Plant nucleotide-binding site-leucine-rich repeat (NBS-LRR) proteins have been extensively studied in plant defense against pathogens (DeYoung and Innes, 2006). Multiple LRR domains can recognize pathogen-encoded effector proteins, which trigger the defense response through a special signaling cascade (Jones and Jones, 1997). In Arabidopsis, RPM1, an intracellular innate immune receptor, can negatively control the extent of cell death and result in an overall resistance response at the site of infection (Boyes et al., 1998). A study of the Pc locus, which confers resistance to fungal pathogens, identified an NBS-LRR protein-encoding gene as the candidate gene (Nagy and Bennetzen, 2008). In addition, a significant change in NBS-LRR expression in roots was observed after SCN infection (Klink et al., 2007; Guo et al., 2015). Transcription factors such as RING and MYB might also be involved in signaling during soybean defense responses against SCN (Ithal et al., 2007; Hosseini and Matthews, 2014; Guo et al., 2015), and candidate RING, MYB, and NBS-LRR gene models were identified in the G. soja search region analyzed here.

A study by Guo et al. (2015) indicated that a soybean ortholog of the Arabidopsis gene RPK2, GmRPK2B, is strongly expressed in root tips, vascular tissues, and nematode feeding sites. Similarly, high or exclusive expression of genes encoding PKs (Glyma.18g106800, Glyma.18g064100) and LRR-R proteins (Glyma.18g077900, Glyma.18g078000) in roots (Severin et al., 2010) suggests their potential of playing specific roles in root defense. Future research should validate the functions of these candidate genes using root transformation assays.

Conclusions and Perspectives

In this study, 43 G. soja accessions showing resistance and moderate resistance to HG Type 2.5.7 were identified, suggesting the importance and great potential of G. soja as a novel and exotic genetic resource for SCN management. GWAS was successfully applied to dissect the genetic architecture of resistance to SCN HG Type 2.5.7 in the G. soja population. This study provides an example of exploring the untapped genetic resource of G. soja for novel gene identification, which may provide a rich source of alternative resistance for breeding SCN-resistant soybean cultivars. This work also highlighted the need and importance of utilizing wild resources for crop pest management.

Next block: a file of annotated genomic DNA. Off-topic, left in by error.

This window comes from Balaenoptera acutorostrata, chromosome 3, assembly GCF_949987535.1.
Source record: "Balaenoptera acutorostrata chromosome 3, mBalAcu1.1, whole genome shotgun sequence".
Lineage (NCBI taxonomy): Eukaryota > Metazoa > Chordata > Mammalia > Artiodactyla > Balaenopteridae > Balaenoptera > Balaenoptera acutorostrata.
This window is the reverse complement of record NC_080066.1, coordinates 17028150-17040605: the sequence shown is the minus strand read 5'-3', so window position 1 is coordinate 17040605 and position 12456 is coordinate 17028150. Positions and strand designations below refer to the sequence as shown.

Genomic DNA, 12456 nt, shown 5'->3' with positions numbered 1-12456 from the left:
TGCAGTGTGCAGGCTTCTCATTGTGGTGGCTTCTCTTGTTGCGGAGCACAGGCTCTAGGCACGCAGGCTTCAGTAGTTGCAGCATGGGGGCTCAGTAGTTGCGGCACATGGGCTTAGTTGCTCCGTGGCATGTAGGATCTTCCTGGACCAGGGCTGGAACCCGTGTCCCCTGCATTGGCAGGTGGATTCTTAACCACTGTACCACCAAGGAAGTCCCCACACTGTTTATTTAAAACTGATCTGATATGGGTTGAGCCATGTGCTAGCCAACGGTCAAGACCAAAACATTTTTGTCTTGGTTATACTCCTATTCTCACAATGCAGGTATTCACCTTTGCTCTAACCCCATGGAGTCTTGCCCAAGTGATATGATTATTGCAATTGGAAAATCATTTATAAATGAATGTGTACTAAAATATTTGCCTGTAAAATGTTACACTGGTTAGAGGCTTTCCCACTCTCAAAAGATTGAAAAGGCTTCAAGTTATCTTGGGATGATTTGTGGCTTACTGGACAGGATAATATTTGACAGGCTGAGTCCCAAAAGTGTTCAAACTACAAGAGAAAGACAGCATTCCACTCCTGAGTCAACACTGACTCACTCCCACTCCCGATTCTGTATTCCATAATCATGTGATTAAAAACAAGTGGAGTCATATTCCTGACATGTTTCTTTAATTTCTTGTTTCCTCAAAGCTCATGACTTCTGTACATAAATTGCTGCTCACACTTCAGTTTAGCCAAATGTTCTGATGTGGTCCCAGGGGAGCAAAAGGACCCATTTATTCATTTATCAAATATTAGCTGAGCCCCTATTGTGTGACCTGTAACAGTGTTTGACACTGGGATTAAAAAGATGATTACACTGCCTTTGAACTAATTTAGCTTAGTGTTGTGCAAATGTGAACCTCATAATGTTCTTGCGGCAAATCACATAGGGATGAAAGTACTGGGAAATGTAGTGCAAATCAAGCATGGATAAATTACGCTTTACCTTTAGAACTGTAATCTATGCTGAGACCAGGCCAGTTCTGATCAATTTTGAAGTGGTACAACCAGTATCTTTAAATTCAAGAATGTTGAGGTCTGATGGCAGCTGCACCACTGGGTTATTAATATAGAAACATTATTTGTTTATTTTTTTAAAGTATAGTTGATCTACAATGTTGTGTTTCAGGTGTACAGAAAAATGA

Author Contributions

BS conceived the idea and acquired funding. HZ and BS designed the experiments. HZ and CL performed the experiments. HZ, JK, and JG performed the data analyses. JW assisted in the data visualization. HZ, BS, ED, and JG wrote the manuscript. All authors read and approved the final version of the manuscript for publication.

Conflict of Interest Statement

The authors declare that the research was conducted in the absence of any commercial or financial relationships that could be construed as a potential conflict of interest.


Financial support was provided by a North Carolina Biotechnology Collaborative Funding Grant (2014-CFG-8005) sponsored by the North Carolina Biotechnology Center and the Kenan Institute for Engineering, Technology, and Science at North Carolina State University. This study was also supported by Monsanto Company and the University of North Carolina at Charlotte.

Supplementary Material

The Supplementary Material for this article can be found online at:


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Keywords: genome-wide association analysis, soybean cyst nematode, SCN, wild soybean, Glycine soja, resistance

Citation: Zhang H, Li C, Davis EL, Wang J, Griffin JD, Kofsky J and Song B-H (2016) Genome-Wide Association Study of Resistance to Soybean Cyst Nematode (Heterodera glycines) HG Type 2.5.7 in Wild Soybean (Glycine soja). Front. Plant Sci. 7:1214. doi: 10.3389/fpls.2016.01214

Received: 22 June 2016; Accepted: 02 August 2016;
Published: 17 August 2016.

Edited by:

Naveen C. Bisht, National Institute of Plant Genome Research, India

Reviewed by:

Humira Sonah, Laval University, Canada
Rupesh Kailasrao Deshmukh, University of Missouri, Canada

Copyright © 2016 Zhang, Li, Davis, Wang, Griffin, Kofsky and Song. This is an open-access article distributed under the terms of the Creative Commons Attribution License (CC BY). The use, distribution or reproduction in other forums is permitted, provided the original author(s) or licensor are credited and that the original publication in this journal is cited, in accordance with accepted academic practice. No use, distribution or reproduction is permitted which does not comply with these terms.

*Correspondence: Bao-Hua Song,